I recently wrote about 7 stocks that analysts love: They all had at least 25% upside, according to Wall Street bigwigs.
This is the exact opposite. These are stocks to sell, run away from, and ultimately forget about as you undergo hypnosis to erase their names from your memory permanently.
That’s because analysts — sell-side analysts, at that — think all seven of the following stocks are destined to fall. Some are only supposed to decline 10% or so, while others could crater 50%.
Recall that sell calls are rare for a host of reasons. For instance, it’s uncomfortable to slap a sell call on some stocks, because you have to deal with management (and their competitors) all the time. Not to mention, almost everyone in the market is long, so going against the tide makes you stand out if you make the wrong call. In other words, there’s an obvious and well-known bias built into price targets from sell-side analysts, who tend to wax optimistic.
That means these negative outlooks carry far more weight than the rosy, bullish ones, which are much more frequent.
What follows is a list of seven beleaguered stocks that analysts are most sour on, according to their consensus price target. Prepare for some ugliness.
Stocks to Sell: 7 Stocks Analysts Love to Hate — Diamond Offshore Drilling Inc (DO)
Price Target: $20.26
Downside to Target: -3.5%
Diamond Offshore Drilling Inc (DO), the least egregiously bad of these seven stocks from analysts’ point of view, is a victim of circumstance. The contract drilling industry hasn’t exactly been thriving recently, as the price of oil has languished in 2015 due to global overproduction and a slowdown in demand from China.
The stronger dollar has also pressured the dollar-denominated price of oil, which now trades in the low $40s per barrel. The rates that Diamond can charge for producers to use its drilling rigs moves proportionately with oil prices, so it’s not surprising that analysts expect a dramatic drop in revenue this year (-15%). In 2016, the revenue decline is supposed to continue, with sales slumping 25%.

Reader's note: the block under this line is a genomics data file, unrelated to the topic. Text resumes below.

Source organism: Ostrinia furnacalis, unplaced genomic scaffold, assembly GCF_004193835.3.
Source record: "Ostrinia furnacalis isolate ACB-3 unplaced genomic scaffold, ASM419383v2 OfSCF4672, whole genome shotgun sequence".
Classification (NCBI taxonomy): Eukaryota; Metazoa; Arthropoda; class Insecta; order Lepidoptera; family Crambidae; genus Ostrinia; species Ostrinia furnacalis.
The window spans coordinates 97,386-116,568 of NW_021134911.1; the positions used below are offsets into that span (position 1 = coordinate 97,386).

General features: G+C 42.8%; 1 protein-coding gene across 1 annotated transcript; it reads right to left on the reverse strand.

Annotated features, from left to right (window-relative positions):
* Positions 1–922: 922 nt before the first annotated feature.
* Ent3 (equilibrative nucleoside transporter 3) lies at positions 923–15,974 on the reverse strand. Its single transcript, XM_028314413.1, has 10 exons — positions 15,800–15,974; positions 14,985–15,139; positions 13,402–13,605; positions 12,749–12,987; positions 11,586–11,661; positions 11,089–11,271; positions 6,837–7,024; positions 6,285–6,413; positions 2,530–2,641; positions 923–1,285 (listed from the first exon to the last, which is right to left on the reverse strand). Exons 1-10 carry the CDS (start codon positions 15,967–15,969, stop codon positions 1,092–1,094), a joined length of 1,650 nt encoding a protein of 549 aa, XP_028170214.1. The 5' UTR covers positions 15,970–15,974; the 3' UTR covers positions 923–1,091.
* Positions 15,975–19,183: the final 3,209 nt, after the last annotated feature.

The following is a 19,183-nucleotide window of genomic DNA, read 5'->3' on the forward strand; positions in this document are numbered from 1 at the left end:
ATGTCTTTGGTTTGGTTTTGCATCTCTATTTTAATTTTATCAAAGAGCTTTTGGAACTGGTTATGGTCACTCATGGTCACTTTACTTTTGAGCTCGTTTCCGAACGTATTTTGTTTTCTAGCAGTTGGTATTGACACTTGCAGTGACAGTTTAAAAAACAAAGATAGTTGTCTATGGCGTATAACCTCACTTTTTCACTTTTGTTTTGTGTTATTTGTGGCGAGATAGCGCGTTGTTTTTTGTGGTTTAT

Shares of DO have already fallen 40% in the year-to-date, but with momentum not in its favor and a relatively high debt load, it’s no wonder the Street sees it going lower.
Stocks to Sell: 7 Stocks Analysts Love to Hate — Transocean LTD (RIG)
Price Target: $12.15
Downside to Target: -6.5%
Transocean LTD (RIG), like Diamond Offshore, is another ill-fated offshore driller. The primary reason analysts are so down on this stock is again, the macro environment. Revenue is projected to fall 25% in 2015 and 33% in 2016 due to the slump in energy prices.
But liquidity concerns are at the heart of why Wall Street hates this stock. RIG was forced to suspend its dividend for the second half of 2015 as it tries to conserve as much cash as possible during a time where the future of energy prices is far from certain.
Additionally, its backlog has dwindled from $21.2 billion at the beginning of the year to $16.9 billion through October. Backlog essentially gives investors a window into the amount of future revenue under contract, so seeing it slump so quickly in such a short period of time is, without a doubt, worrisome.
Stocks to Sell: 7 Stocks Analysts Love to Hate — Paychex, Inc. (PAYX)
Price Target: $47.27
Downside to Target: -11%
Paychex, Inc. (PAYX) is probably the most counterintuitive name on today’s list. The payroll processing and human resources firm has benefited from a secular uptrend in employment recently, and shares are up 15% on the year. With unemployment reaching 5.0% in October for the first time since April 2008, this one has macro trends on its side.
Still, analysts expect PAYX to recede within the next year, despite the fact that roughly 95% of new jobs are being created by small businesses … and Paychex focuses on small- and medium-sized businesses.
I happen to disagree with the analysts on this call, and think the stock’s 3.2% dividend is just another reason to buy. If shares don’t take a nasty tumble anytime soon, we could very realistically see a flurry of analysts revise their price targets modestly higher.
Stocks to Sell: 7 Stocks Analysts Love to Hate — Motorola Solutions Inc (MSI)
Downside to Target: -12%